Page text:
How Well Is the Forest Stewardship Council Protecting Trees?
Outside San Francisco’s high-tech Sony Metreon complex, environmental activists are rallied around a 200-year-old redwood stump they’ve rolled onto the sidewalk. Inside, the Natural Resources Defense Council (NRDC) is having its annual fundraising dinner.
But the activists aren’t guests. They are protesting the NRDC for backing the Forest Stewardship Council (FSC), whose standards for certifying sustainably harvested wood products somehow allowed this rare old-growth redwood to be logged.
The FSC was founded in 1993 by a coalition of timber, forestry, environmental and indigenous people’s groups from 25 countries. The FSC’s 10 guiding principles include protection of biodiversity and respect for worker’s and indigenous people’s rights. The organization accredits and oversees independent certifiers who monitor logging companies" fulfillment of its standards. Poor scores in any of the FSC’s 10 principle areas should deny a company certification, although each certifier has interpretive leeway.
Worldwide, the FSC has certified more than 60 million acres. While many see the council’s rapid growth as a positive sign for the forests and the green marketplace, some feel that too many compromises have been made in the rush to get certified wood on the shelves.
Compromises were certainly made in the case of this former redwood, according to forest activist Mary Pjerrou. The stump, over five feet wide, hails from FSC-certified land owned by the Mendocino Redwood Company (MRC). MRC’s certification permits clear-cutting for another 50 years, indefinite use of toxic herbicides, and logging of rare old-growth, according to Pjerrou. The activist is outraged that the FSC’s certification system has rewarded some of the very practices it was set up to discourage.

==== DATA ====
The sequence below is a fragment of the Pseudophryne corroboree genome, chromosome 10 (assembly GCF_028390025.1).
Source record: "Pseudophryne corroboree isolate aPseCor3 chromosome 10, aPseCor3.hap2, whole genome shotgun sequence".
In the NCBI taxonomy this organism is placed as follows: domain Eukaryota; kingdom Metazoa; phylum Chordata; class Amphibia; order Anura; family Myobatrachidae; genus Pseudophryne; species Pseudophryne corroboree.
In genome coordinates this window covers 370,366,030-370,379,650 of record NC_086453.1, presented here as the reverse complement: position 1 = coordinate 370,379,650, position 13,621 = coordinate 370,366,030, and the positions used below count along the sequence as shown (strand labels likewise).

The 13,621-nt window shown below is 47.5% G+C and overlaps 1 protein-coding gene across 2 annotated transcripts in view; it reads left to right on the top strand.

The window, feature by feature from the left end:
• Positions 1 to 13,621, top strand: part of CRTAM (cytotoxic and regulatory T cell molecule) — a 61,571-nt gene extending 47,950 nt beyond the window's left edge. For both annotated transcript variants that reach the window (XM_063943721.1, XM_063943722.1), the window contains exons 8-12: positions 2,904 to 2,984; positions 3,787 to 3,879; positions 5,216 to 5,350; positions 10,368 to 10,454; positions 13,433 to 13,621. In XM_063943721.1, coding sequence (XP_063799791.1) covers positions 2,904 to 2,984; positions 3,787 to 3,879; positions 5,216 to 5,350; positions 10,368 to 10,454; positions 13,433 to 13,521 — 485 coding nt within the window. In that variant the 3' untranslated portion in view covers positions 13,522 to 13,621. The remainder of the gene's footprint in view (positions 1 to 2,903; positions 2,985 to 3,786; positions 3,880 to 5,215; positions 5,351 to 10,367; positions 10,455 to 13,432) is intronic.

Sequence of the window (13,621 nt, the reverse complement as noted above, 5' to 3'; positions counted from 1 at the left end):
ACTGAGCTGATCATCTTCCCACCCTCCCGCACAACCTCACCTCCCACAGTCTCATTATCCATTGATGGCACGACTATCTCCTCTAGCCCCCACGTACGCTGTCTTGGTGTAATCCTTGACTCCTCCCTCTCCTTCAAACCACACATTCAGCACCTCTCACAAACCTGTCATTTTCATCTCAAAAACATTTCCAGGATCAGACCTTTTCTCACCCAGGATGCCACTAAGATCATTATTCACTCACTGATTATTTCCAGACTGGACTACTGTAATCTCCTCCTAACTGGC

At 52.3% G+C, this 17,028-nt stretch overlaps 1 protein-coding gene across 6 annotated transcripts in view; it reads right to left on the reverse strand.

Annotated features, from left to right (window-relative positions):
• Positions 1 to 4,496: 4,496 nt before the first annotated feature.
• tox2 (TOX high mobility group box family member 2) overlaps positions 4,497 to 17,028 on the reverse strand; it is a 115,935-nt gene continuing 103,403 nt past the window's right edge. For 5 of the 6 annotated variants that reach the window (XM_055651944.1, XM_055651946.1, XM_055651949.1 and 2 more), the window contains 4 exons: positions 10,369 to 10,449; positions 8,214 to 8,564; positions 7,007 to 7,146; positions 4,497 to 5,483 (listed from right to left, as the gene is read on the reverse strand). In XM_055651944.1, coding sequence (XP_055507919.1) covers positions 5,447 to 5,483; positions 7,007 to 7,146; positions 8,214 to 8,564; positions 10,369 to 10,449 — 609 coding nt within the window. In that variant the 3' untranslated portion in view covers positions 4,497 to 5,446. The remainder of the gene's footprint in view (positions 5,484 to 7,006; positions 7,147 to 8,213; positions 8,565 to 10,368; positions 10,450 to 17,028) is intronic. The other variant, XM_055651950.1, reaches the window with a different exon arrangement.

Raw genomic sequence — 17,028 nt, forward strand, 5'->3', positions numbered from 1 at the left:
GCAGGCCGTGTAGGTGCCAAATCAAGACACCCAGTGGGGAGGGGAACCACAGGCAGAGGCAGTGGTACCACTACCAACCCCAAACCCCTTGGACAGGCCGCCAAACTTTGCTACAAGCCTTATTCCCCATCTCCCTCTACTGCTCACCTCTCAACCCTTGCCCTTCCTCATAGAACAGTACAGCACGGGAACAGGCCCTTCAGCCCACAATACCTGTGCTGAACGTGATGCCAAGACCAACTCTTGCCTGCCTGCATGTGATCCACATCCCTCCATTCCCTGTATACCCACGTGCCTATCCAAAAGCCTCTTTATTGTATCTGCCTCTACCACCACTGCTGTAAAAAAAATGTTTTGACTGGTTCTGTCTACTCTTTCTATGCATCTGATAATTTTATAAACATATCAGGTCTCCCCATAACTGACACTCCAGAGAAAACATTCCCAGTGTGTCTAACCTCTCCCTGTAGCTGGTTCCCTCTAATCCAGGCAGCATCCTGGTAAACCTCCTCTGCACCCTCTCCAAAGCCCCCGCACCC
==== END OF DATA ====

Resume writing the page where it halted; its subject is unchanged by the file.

Pjerrou was president of the Redwood Coast Watersheds Alliance, a coalition of 11 local watershed groups, during a successful lawsuit against MRC. "The court told MRC they must make public their long term logging plans," says Pjerrou. "The FSC then stepped in and certified the company in a secret, paid-for review process. This gave MRC time—and a public relations cover—to get this logging program in place without public review."
Walter Smith, Western regional manager for the certifying company SmartWood, says, however, that it’s important to work with companies like MRC that show a desire to improve their forestry practices and "plant good seeds" by showing them wiser ways of managing the land.
Throughout MRC’s holdings, previous landowners had cut down all the native conifers, leaving an overabundance of nonnative tan oaks, according to Smith, an advisor on MRC’s certification. Smith claims it’s difficult to address such a forest imbalance without some clear-cutting and herbicide use. Since its certification in 2000, MRC has reduced its use of herbicides by 37 percent, switched to a less toxic chemical and is also experimenting with natural substances like eucalyptus oil, according to Smith.
"You can’t expect every company to be immediately 100 percent perfect on a very demanding set of criteria," says Bill Wilkinson, a senior FSC forester. Still, critics claim consumers don’t really know what they’re getting, as FSC standards have allowed some companies to market their products as eco-friendly while still engaging in some very ecologically damaging practices. FSC certifications have been protested in Gabon, Malaysia, Indonesia and other nations for denying indigenous people’s rights, logging virgin forests and other offenses.